“In the middle of the night I took a nap and came back on deck, and I’m looking for the other boat with my binoculars. The two the guys in the back told me to look behind me, and the other boat was a dot on the horizon behind us,” he said. “In other words, we were racing boat to boat but we were lucky enough to beat them by quite a bit.”

Sailors prepare for the all night race. —Evan Casey

This year Gary Johnson’s boat served at the check-in, a point about two miles offshore. Race officials on board registered each boat as it departed for the Michigan shore. When it was time to head back to shore and raise the anchor, Johnson and his crew couldn’t bring it to the surface and were forced to cut its line. The rough water cost him a $1,200 anchor.

Kedziora said even at nearly two miles from shore, Johnson’s boat was harried by another set of waves generated   when the incoming waves bounced back off the breakwater, further jangling turbulent water. On a scale of 10, he said conditions at launch this year were about seven or eight.

Trippwire finished 15th in the race. Hampton says there were heavy winds and seas during the first half of the race, but that they “mellowed out a bit” during the second half.

Kedziora said that although the start was rough, the winds calmed, and sailors complimented SSYC on the conduct of the race. “It turned out to be a great race,” he said.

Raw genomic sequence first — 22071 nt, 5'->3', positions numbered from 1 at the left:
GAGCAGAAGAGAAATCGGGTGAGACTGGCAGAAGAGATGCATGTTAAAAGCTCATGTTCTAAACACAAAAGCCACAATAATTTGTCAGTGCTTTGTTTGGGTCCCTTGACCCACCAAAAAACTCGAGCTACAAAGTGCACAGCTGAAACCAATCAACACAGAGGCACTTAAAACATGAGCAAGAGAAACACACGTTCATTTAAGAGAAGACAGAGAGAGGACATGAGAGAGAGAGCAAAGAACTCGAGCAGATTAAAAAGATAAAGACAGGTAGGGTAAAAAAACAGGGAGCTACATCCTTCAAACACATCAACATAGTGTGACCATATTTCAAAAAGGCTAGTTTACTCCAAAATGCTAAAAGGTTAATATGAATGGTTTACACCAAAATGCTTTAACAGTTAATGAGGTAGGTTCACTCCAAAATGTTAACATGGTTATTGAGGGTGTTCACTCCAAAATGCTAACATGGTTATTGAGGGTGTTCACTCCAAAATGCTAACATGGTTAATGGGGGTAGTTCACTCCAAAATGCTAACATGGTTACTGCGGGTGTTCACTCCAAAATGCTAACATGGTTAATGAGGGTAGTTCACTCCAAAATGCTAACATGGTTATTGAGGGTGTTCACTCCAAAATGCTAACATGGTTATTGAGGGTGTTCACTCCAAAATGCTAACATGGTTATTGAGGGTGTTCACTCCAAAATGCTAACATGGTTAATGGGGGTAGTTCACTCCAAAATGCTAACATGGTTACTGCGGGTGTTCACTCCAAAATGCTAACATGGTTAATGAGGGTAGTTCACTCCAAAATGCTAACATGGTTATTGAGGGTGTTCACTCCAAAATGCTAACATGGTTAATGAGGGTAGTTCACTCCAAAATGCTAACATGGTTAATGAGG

Skipper Robert Hughes and Heartbreakertook first place, finishing in 7:44 hours.

Wendy Olsen, owner and skipper of True Love, was the only woman skipper in the event. Olson, 57, has been sailing for 47 years. This is her fourth year participating in the Queen’s Cup. This year, she said she was “in it to win it.” —Evan Casey

A man’s game?

A common perception of sailboat racing is that the majority who take part are men. However, a SSYC official confirmed that approximately 25 percent of the contenders in the race this year were women. Cara Gaitens, a member of the SSYC, is trying to change the “men only” perception. She takes part in a women’s only racing event every Monday night at the club. 

“There are some pretty amazing ladies around here, and we can all handle a boat,” said Gaitens. “I never thought about racing before I walked between these (clubhouse) gates, and they dragged me into it. It’s so much fun.”

Wendy Olsen, owner and skipper of True Love, was the only woman skipper in the event. Olson, 57, has been sailing for 47 years. This is her fourth year participating in the Queen’s Cup. 

“I wish more women would have the confidence to get on the water and learn to skip,” said Olson. 

A costly race

Tragically, some sailboat races can be fatal. This year, a 41-year-old Milwaukee man died during the race. Officers from the Grand Haven Department of Public Safety responded to a medical emergency at the Grand Haven Municipal Marina the morning of June 23. Racers attempted to resuscitate the man, but failed in doing so. 

Police said the death was not sailing or race related. An autopsy is pending and the man’s name has not been released yet. Kedziora said he has known the man for 15 years, as he used to sail and race with him. The SSYC asks anyone with questions to contact the Grand Haven police, as the investigation is ongoing.